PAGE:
@TheAnonymouseJoker
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AdGuard, Quad9, Uncensored DNS, Tenta

@Echedenyan
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@nogerine
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I was wondering. Does opennic support icann root servers?

@southerntofu
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OpenNIC is an alternative root, so besides what @Echedenyan@lemmy.ml said, you can configure any DNS resolver to serve both ICANN and OpenNIC roots. That’s because they don’t have conflicting top-level domains. If for example both claimed they were responsible for .lemmy then your resolver would have to choose who to consider responsible for it.

@Echedenyan
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OpenNIC Tier 2 servers (the common ones used) are slave servers of OpenNIC Tier 1 servers (the root servers of OpenNIC) for the OpenNIC zones and these Tier 2 and Tier 1 servers make direct requests to ICANN root servers on theirselves.

@southerntofu
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There’s a lot more than that, but here’s a quick list compiled from filtering suspicious actors (for-profit etc…) from privacytools:

Not sure about PowerDNS and Quad9 because they appear shady from the outside but they may be options as well.

@kevincox
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This is controversial because they are “big bad” companies. But in some cases I think that is a plus because they have some responsibility to do as they say.

  1. Use a resolver that is a part of Mozilla’s Trusted Recursive Resolver Program. Mozilla makes them agree to a solid privacy policy: https://wiki.mozilla.org/Security/DOH-resolver-policy#Conforming_Resolvers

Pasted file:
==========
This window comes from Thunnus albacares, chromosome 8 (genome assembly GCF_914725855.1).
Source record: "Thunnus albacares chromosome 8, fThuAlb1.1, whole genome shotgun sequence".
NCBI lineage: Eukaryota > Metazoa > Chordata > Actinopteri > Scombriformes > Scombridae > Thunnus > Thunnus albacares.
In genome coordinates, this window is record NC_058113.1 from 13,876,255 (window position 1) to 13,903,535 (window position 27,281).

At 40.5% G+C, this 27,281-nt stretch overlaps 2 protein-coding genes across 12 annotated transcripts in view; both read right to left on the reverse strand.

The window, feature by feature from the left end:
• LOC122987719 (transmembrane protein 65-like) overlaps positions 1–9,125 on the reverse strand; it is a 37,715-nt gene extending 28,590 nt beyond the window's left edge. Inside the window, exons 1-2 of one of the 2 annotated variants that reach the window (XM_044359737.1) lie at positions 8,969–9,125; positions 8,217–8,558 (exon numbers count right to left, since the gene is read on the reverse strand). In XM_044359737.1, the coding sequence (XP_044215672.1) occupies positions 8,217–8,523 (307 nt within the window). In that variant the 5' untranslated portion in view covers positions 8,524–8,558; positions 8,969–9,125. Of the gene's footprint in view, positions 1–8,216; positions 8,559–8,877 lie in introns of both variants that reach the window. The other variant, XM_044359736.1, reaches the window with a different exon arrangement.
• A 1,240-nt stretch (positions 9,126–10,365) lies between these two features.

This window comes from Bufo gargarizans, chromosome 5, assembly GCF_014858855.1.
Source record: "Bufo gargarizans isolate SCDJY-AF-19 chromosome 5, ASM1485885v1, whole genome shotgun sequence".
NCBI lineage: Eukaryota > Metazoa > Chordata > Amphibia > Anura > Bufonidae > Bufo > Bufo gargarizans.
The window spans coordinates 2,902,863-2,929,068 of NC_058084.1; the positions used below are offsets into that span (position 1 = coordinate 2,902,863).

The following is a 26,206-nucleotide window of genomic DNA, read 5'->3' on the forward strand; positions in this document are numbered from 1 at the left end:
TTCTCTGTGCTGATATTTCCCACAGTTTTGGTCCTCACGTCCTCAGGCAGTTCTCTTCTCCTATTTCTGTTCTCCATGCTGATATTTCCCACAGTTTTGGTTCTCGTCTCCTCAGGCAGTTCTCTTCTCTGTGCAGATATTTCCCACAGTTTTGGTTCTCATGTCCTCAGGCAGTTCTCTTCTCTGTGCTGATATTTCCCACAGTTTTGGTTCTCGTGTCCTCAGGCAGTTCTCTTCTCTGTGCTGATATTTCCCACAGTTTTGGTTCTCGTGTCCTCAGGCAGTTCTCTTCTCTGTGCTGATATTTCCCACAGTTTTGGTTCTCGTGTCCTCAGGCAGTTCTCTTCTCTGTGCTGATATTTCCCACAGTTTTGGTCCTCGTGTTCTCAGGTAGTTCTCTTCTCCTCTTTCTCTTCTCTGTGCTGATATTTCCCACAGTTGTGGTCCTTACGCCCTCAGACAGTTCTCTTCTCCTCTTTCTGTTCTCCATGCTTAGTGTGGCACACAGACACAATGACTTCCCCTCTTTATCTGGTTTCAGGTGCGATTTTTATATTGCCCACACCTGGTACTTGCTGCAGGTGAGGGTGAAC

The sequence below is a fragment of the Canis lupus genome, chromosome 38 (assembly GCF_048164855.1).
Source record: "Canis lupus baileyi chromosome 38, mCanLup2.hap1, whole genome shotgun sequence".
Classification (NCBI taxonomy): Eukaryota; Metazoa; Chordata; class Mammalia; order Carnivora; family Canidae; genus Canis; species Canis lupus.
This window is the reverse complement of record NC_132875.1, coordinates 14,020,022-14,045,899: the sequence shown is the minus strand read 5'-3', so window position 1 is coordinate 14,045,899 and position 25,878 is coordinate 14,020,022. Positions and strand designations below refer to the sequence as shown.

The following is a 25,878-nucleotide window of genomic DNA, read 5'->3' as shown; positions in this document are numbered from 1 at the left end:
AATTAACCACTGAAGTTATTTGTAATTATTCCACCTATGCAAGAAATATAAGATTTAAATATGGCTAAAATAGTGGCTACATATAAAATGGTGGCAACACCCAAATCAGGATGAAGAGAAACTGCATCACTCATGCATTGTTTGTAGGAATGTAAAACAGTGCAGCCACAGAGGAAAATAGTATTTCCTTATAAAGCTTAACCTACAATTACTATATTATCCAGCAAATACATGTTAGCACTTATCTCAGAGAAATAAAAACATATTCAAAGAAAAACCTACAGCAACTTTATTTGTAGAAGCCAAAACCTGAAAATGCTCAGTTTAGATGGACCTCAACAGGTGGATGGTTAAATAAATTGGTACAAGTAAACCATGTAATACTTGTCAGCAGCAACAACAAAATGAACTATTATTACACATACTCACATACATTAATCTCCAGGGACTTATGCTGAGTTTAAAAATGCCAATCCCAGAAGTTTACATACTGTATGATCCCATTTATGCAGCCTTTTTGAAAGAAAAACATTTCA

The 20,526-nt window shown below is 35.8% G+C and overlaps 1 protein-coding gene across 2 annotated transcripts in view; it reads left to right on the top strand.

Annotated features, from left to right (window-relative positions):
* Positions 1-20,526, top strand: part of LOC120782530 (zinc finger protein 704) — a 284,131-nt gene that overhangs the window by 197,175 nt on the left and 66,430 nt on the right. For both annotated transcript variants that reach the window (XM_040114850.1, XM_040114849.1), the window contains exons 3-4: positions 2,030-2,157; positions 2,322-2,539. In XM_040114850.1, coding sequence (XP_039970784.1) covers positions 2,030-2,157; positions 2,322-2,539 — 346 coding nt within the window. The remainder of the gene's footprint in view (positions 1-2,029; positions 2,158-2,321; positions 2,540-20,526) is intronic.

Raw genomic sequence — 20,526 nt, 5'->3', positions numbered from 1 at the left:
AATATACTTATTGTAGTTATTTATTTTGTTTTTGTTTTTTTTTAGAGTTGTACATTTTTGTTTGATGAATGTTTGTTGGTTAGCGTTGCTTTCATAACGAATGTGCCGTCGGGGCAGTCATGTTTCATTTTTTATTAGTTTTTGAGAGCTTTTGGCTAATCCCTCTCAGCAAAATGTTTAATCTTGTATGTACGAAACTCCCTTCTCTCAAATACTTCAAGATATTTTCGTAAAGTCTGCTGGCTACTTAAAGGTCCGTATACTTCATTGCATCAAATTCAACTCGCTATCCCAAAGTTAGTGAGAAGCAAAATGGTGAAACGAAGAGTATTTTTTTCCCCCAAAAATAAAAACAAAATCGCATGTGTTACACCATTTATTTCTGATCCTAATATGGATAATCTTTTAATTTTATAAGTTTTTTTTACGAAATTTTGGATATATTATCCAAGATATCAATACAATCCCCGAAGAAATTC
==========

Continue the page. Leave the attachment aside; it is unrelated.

2. Google DNS. Obviously controversial but their privacy policy is very good. They keep “full” logs for at most 48 hours and only for debugging purposes.

The major concern for all of these is that they are allowed the keep anonymized logs forever. This means that if the hostname itself it sensitive then it can be recorded forever. (For example if you have “secret” subdomains).

The other option is running your own recursive resolver, this mostly nullifies the private subdomain issue as only the authoritative server will see it (other than network snoopers) however this has very real downsides.

  1. It exposes your IP address to many authoritative servers with no guarantees about the logs they keep.
  2. It can be slow as there is no shared cache.
  3. Requests from your resolver to the internet are not encrypted.

Disclaimer: I used to work at Google (but not on Google Public DNS) and have no affiliation with other named or referenced companies.

@TheAnonymouseJoker
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Telling people on privacy communities to use Google products is closest to the worst advice you can give, atleast as far as this century timeline is concerned.

@kevincox
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Just because it is not the advice that is expected does not make it bad advice. Obviously these names have some questionable behaviours but in this case they often have separate privacy policies for their DNS services (or the Mozilla endpoint for their DNS services) which makes it much better than the other Google products which are lumped behind a single privacy policy which isn’t very privacy friendly.